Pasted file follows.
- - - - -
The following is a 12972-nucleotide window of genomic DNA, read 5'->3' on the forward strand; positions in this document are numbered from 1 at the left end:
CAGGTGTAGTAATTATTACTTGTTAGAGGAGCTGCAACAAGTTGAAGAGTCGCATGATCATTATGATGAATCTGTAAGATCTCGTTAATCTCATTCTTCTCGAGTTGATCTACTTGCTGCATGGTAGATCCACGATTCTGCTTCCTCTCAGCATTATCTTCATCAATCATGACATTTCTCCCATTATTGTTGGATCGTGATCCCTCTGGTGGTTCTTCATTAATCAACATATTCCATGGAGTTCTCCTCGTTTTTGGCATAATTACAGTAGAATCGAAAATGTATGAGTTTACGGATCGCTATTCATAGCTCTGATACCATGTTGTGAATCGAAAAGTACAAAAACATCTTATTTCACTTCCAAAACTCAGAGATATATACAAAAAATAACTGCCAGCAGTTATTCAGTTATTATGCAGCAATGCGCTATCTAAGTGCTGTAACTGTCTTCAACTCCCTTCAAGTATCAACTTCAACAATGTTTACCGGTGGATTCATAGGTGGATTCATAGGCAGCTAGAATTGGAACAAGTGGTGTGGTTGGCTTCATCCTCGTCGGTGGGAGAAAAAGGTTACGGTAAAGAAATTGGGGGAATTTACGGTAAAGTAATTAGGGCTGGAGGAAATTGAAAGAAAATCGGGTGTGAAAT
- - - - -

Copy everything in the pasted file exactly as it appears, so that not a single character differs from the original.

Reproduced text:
The following is a 12972-nucleotide window of genomic DNA, read 5'->3' on the forward strand; positions in this document are numbered from 1 at the left end:
CAGGTGTAGTAATTATTACTTGTTAGAGGAGCTGCAACAAGTTGAAGAGTCGCATGATCATTATGATGAATCTGTAAGATCTCGTTAATCTCATTCTTCTCGAGTTGATCTACTTGCTGCATGGTAGATCCACGATTCTGCTTCCTCTCAGCATTATCTTCATCAATCATGACATTTCTCCCATTATTGTTGGATCGTGATCCCTCTGGTGGTTCTTCATTAATCAACATATTCCATGGAGTTCTCCTCGTTTTTGGCATAATTACAGTAGAATCGAAAATGTATGAGTTTACGGATCGCTATTCATAGCTCTGATACCATGTTGTGAATCGAAAAGTACAAAAACATCTTATTTCACTTCCAAAACTCAGAGATATATACAAAAAATAACTGCCAGCAGTTATTCAGTTATTATGCAGCAATGCGCTATCTAAGTGCTGTAACTGTCTTCAACTCCCTTCAAGTATCAACTTCAACAATGTTTACCGGTGGATTCATAGGTGGATTCATAGGCAGCTAGAATTGGAACAAGTGGTGTGGTTGGCTTCATCCTCGTCGGTGGGAGAAAAAGGTTACGGTAAAGAAATTGGGGGAATTTACGGTAAAGTAATTAGGGCTGGAGGAAATTGAAAGAAAATCGGGTGTGAAAT